Shades of Howard Zinn!

Monday, November 22, 2010

How Republicans and Their Big Business Allies Duped Tens of Millions of Evangelicals into Voting for a Corporate Agenda

Original Link: http://www.alternet.org/teaparty/148795/how_republicans_and_their_big_business_allies_duped_tens_of_millions_of_evangelicals_into_voting_for_a_corporate_agenda/

By Frank Schaeffer

The bible-thumping white underclass have given a big boost to the corporate bottom line.

Tens of millions of American voters got duped badly in the 2010 election. The bible-thumping white underclass thought they hit back at what they regarded as the nefarious forces trying to “take our country away.”

They were bought, paid for, sold, traded and manipulated by the most powerful in the US election: a Billionaire Lynch Mob led by Rupert Murdoch, Karl Rove, the Koch brothers, and hundreds of millions in organize corporate cash. They peddled a fear agenda: fear of immigrants, fear of government control of our lives, fear that their country would become irrevocably changed.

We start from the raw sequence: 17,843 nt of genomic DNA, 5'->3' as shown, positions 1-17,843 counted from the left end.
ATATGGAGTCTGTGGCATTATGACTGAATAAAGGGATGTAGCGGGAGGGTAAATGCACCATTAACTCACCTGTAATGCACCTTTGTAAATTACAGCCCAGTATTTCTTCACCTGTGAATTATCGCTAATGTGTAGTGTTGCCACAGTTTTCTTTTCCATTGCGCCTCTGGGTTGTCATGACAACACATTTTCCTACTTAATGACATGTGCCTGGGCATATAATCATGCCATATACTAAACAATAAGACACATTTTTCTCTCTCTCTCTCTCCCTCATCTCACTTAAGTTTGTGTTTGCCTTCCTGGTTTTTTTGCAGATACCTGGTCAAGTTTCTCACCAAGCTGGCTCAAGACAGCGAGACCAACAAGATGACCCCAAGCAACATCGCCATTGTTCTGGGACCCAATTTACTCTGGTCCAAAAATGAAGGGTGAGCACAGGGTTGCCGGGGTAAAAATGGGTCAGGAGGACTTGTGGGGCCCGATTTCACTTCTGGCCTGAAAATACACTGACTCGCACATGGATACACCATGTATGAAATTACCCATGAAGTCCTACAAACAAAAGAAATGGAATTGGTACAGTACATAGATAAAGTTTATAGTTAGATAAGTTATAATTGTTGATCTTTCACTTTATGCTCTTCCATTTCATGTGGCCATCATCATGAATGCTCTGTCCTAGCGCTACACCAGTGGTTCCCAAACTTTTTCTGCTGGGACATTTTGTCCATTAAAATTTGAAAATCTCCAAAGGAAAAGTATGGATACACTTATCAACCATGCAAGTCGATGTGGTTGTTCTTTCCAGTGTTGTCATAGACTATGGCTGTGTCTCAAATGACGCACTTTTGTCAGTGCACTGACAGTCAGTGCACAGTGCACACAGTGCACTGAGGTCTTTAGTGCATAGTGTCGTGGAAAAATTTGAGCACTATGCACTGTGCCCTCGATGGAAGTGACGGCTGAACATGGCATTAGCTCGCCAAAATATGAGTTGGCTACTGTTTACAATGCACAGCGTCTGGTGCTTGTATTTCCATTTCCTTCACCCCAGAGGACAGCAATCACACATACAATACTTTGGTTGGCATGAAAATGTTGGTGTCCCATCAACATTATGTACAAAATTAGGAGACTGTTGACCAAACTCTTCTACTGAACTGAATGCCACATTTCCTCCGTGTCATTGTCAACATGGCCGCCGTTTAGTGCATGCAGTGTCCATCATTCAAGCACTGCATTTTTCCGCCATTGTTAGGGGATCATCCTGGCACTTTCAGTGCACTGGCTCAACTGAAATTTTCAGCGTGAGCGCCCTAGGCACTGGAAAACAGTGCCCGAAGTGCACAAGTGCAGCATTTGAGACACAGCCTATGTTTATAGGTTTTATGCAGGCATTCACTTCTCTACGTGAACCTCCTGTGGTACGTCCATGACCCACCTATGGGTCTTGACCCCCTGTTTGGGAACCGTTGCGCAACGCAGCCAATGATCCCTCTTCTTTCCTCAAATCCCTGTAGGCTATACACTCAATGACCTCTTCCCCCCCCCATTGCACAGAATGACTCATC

Here's how it happened:

Where the fear and loathing began

A bedrock article of faith among many of the anti-Obama white voters is that America had “Christian origins,” and that today America must be “restored” to “our religious heritage.” The “Puritan heritage” of America is constantly cited as evidence for our need to return to our “biblical roots.” The Constitution is also waved around as if it too is some sort of Bible to be religiously believed in. Of course the Billionaire Lynch Mob doesn’t care about such quaint ideas as individual liberties, let alone “biblical absolutes,” but many of the people who believed the anti-Obama lies did care.

The earnest, mostly Evangelical dupes have a point: by calling for a “return to our roots” (be they biblical and/or constitutional) they are actually maintaining a grand old American tradition: religious delusion as the basis for conquest. The Puritans believed that they were importing “authentic Christianity” to America, especially as written in the Old Testament. They said that they were on a divine mission, even calling themselves “The New Israel” and a “city set upon a hill.” John Winthrop (governor of Massachusetts Bay) transferred the idea of “nationhood” in biblical Israel to the Massachusetts Bay Company. And the Puritans claimed they were God’s “Chosen People.” They said that they had the right to grab land from the “heathen.” These were the American Indians whom the Puritans thought of as the “new Canaanites,” to be slaughtered with God’s blessing and in the case of the Pequot Indians burned alive.